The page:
The last thing I want to see are dams in our valleys. We need to be considering three things: protecting our valleys, protecting our streams and protecting our water rights. Determining to build or not build a dam is premature in the larger discussion of our future water needs and resources, and the effects of climate change. Instead we are striving for prudent water management for our citizens and environment. The city is not reserving its rights “to dam both … creeks” but is reserving its right to store water, in some configuration, for the future. Aspen has the next few years to look closely at water storage: How much do we need to store and where can it be stored? To get the answers we have asked for information about population projections, water needs, water availability and climate-change impacts on water resources. In addition, we are looking at alternative ways to store water, additional sources of water and continued conservation of our water. The last thing I want to do is build a dam, and in the next few years with the cooperation of everyone concerned we can come up with the solution that works for Aspen.
For the past 50 years or so our City Council has supported a continuing effort on the part of the city to maintain diligence for two conditional water storage rights in the Castle and Maroon creek valleys. In part because of growing uncertainties about the potential effects of climate change on our community water supply, council passed Resolution 141, Series of 2016, last October directing staff to implement certain water-management measures to improve resiliency against future climate change impacts, including direction to pursue actions in four task areas. A substantial multi-year effort is being undertaken to implement these tasks, and monthly reports will provide updates on staff’s progress. From my limited perspective, it doesn’t appear that we know enough yet about these matters in order to choose to give up our conditional rights or to otherwise change our present direction in connection therewith. Frankly, I don’t believe that anyone on the council has any current desire to build the subject dams, but it would not seem in the best interests of the community to give up any of our legal rights until these ongoing analyses have been completed.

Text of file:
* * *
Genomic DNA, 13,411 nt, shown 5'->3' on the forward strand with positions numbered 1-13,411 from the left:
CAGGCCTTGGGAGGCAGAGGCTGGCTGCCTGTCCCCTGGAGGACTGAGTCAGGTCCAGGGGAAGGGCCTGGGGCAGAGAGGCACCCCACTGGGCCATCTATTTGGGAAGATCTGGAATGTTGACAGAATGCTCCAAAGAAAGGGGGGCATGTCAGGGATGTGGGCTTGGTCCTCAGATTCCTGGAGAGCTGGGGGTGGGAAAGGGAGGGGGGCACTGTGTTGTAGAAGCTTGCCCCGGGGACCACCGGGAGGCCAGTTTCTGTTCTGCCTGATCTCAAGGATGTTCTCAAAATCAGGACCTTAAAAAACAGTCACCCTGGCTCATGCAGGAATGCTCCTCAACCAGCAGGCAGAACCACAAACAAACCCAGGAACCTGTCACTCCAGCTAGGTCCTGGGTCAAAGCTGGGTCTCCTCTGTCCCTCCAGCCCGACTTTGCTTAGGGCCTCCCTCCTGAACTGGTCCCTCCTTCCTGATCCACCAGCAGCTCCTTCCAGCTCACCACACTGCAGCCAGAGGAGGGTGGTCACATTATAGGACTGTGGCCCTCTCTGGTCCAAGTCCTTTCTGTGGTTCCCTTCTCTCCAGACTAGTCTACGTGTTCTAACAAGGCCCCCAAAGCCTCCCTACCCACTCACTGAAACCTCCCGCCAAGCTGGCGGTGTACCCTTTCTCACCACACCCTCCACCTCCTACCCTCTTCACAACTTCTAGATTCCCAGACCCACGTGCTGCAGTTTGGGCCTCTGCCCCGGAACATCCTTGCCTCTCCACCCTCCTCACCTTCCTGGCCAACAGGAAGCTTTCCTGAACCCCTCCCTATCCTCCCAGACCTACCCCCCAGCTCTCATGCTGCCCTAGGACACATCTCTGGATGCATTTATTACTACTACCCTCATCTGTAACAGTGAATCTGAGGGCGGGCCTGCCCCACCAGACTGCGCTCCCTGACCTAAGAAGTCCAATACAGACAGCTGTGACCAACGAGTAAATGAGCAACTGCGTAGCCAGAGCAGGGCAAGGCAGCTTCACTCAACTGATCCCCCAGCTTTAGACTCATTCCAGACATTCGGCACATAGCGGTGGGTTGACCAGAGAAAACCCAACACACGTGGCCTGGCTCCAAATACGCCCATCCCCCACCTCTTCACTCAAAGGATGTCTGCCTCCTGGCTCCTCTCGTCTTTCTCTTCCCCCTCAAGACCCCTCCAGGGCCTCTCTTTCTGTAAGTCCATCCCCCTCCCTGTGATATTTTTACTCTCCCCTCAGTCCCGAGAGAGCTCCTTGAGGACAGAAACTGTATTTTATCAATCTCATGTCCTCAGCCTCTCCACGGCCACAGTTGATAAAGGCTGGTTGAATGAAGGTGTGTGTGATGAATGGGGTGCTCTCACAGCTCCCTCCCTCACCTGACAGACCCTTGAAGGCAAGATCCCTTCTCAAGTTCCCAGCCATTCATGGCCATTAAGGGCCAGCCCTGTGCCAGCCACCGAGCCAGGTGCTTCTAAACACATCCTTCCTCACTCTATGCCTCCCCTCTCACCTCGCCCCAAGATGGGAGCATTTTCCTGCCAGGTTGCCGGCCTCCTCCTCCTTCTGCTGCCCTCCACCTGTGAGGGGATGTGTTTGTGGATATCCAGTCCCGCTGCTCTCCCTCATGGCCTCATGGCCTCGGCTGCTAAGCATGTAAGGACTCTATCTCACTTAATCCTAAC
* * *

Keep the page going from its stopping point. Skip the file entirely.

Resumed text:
It is unfortunate that our water rights on Castle and Maroon creeks for emergency service are linked to the construction of dams and reservoirs. This is not the solution that our community supports. The city should be progressive and honest in our planning. Right now we are telling the state one thing and our citizens another. I am prepared to represent the public sentiment that we do not care for the environmental impact that dam and reservoir construction impart. With no intention to build the dam facilities, we should seek to convert the water rights to another source and storage option or to instream flow. There are new conversations about alternative solutions that need to be explored. While water rights are vital for our municipality, Aspenites hold environmental respect in the highest regard. We must balance the needs we have with the protection of our natural surroundings.
I have many unanswered questions, but no firm opinion yet.
Long before you could buy your Patagonia apparel and gear at the Snowmass Village Mall, company founder Yvon Chouinard was an avid rock climber and mountain man living in California.